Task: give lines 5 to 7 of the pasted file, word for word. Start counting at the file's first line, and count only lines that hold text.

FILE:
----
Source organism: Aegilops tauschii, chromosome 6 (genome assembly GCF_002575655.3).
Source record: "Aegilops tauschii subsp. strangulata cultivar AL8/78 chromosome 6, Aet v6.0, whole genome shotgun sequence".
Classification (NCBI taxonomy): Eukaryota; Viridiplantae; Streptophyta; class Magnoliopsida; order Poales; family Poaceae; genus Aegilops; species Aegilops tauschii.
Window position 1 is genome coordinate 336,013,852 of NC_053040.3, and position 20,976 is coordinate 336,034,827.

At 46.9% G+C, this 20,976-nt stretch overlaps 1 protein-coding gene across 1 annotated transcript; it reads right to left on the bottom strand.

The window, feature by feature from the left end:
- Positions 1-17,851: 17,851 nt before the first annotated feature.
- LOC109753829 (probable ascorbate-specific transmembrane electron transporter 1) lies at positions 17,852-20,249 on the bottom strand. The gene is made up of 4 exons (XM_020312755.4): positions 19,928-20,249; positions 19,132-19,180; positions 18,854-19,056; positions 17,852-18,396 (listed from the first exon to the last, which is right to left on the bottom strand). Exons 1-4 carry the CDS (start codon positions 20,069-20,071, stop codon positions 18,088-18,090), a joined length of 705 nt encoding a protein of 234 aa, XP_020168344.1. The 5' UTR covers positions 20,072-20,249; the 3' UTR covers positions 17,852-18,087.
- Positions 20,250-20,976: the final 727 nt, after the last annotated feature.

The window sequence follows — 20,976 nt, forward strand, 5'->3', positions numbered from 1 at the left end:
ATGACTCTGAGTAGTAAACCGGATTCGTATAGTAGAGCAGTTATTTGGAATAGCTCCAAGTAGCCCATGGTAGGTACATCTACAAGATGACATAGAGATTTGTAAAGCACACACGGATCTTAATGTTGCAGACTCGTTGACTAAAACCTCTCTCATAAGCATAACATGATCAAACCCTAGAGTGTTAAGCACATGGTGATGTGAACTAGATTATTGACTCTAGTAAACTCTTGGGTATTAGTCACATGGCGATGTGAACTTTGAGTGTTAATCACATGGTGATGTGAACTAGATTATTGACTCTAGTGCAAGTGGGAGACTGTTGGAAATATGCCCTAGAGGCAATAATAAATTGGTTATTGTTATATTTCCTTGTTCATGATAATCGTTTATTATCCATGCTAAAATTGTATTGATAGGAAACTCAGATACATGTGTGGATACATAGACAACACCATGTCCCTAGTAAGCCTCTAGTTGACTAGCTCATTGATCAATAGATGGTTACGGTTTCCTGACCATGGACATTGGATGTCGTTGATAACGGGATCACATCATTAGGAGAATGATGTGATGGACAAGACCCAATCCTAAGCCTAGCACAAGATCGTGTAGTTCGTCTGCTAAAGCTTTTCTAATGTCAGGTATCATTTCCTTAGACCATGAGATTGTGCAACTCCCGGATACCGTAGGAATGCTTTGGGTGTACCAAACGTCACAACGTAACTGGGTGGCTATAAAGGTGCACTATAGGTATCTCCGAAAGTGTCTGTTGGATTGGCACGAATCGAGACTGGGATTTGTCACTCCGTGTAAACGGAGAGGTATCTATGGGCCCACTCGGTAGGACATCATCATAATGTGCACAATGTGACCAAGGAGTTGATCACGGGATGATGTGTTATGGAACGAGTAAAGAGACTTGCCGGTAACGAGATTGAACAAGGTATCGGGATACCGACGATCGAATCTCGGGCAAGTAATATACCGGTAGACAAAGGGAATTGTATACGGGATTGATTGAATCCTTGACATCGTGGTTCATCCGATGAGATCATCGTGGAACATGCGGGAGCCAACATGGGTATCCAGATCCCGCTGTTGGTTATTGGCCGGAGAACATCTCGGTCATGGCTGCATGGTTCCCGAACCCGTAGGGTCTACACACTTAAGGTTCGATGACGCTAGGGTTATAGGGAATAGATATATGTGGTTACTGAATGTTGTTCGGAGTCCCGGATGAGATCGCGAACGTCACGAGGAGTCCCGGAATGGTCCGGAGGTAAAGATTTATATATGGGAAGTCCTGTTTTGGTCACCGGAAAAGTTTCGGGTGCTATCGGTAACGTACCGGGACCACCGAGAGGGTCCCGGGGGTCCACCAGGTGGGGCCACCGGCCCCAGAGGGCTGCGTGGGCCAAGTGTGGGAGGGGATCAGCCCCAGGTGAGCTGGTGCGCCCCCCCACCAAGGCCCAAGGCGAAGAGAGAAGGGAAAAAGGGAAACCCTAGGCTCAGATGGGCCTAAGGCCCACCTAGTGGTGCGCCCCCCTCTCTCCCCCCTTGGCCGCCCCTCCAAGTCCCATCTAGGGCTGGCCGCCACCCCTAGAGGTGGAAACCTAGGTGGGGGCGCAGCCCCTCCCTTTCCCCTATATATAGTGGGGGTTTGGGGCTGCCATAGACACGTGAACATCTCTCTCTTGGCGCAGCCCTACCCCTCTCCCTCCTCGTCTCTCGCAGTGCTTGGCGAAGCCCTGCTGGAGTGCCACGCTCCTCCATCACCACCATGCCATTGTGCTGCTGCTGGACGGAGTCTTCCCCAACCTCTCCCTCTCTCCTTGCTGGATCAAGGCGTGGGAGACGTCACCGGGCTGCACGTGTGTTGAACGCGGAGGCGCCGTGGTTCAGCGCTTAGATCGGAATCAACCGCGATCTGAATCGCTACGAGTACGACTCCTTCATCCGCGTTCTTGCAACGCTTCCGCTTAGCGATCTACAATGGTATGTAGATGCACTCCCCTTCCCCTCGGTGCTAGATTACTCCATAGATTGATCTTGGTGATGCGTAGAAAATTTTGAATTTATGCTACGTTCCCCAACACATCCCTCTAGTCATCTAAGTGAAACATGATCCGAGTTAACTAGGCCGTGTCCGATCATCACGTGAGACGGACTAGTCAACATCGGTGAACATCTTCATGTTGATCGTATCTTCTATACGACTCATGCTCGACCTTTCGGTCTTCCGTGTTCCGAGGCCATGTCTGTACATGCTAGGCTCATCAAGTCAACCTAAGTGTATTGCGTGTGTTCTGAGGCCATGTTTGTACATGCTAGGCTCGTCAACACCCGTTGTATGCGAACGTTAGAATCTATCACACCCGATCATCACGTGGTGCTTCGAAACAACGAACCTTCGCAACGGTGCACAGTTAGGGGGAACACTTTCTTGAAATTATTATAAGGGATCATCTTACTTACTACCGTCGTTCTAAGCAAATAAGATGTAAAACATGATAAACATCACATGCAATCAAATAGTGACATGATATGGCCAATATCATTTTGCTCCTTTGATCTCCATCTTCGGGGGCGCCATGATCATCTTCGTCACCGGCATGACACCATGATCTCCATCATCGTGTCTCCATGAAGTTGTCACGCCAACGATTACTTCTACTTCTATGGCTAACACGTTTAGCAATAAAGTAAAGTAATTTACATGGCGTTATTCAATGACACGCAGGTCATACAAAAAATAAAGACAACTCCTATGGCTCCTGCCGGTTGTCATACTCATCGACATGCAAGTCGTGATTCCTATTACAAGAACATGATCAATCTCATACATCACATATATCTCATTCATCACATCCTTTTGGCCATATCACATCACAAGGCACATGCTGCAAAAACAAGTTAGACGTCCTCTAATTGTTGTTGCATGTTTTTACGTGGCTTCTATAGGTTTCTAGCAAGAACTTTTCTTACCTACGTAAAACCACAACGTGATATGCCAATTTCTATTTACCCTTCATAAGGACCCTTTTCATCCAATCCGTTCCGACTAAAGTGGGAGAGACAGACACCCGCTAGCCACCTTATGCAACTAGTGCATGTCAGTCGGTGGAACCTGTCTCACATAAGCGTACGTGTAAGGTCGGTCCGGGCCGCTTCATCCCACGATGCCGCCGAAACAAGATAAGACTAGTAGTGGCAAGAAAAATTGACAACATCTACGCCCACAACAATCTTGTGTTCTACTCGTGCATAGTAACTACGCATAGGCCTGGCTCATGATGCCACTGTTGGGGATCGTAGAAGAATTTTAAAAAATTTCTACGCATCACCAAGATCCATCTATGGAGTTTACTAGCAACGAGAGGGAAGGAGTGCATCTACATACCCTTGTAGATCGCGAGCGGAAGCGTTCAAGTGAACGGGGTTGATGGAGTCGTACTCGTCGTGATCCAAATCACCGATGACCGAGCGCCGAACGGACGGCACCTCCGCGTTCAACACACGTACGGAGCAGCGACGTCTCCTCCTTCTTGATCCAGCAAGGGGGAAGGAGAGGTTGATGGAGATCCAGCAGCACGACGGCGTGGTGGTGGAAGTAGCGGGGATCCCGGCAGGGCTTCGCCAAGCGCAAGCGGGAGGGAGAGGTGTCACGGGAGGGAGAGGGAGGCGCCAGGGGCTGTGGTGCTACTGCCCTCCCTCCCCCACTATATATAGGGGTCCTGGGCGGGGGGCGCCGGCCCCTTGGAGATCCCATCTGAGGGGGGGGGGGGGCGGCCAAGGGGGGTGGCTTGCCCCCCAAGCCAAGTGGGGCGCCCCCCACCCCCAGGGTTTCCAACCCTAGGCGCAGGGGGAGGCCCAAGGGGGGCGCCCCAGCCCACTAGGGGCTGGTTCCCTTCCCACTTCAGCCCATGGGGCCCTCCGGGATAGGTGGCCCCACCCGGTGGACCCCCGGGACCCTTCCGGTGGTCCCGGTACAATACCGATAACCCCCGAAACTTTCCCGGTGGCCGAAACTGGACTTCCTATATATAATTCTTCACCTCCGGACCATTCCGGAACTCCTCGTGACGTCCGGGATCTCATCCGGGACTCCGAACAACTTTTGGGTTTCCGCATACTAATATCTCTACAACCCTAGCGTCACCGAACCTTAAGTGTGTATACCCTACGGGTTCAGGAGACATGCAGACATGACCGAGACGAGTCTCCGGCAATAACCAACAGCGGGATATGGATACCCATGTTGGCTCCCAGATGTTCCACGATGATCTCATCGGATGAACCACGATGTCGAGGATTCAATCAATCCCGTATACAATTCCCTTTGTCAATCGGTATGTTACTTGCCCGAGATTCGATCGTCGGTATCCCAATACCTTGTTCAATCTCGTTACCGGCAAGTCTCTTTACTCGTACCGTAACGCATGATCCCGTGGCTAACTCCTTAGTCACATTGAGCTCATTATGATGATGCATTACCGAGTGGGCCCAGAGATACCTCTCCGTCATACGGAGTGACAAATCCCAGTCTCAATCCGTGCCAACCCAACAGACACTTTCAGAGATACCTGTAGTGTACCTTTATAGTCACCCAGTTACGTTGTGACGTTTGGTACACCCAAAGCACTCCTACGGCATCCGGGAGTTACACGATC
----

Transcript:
At 46.9% G+C, this 20,976-nt stretch overlaps 1 protein-coding gene across 1 annotated transcript; it reads right to left on the bottom strand.

The window, feature by feature from the left end:
- Positions 1-17,851: 17,851 nt before the first annotated feature.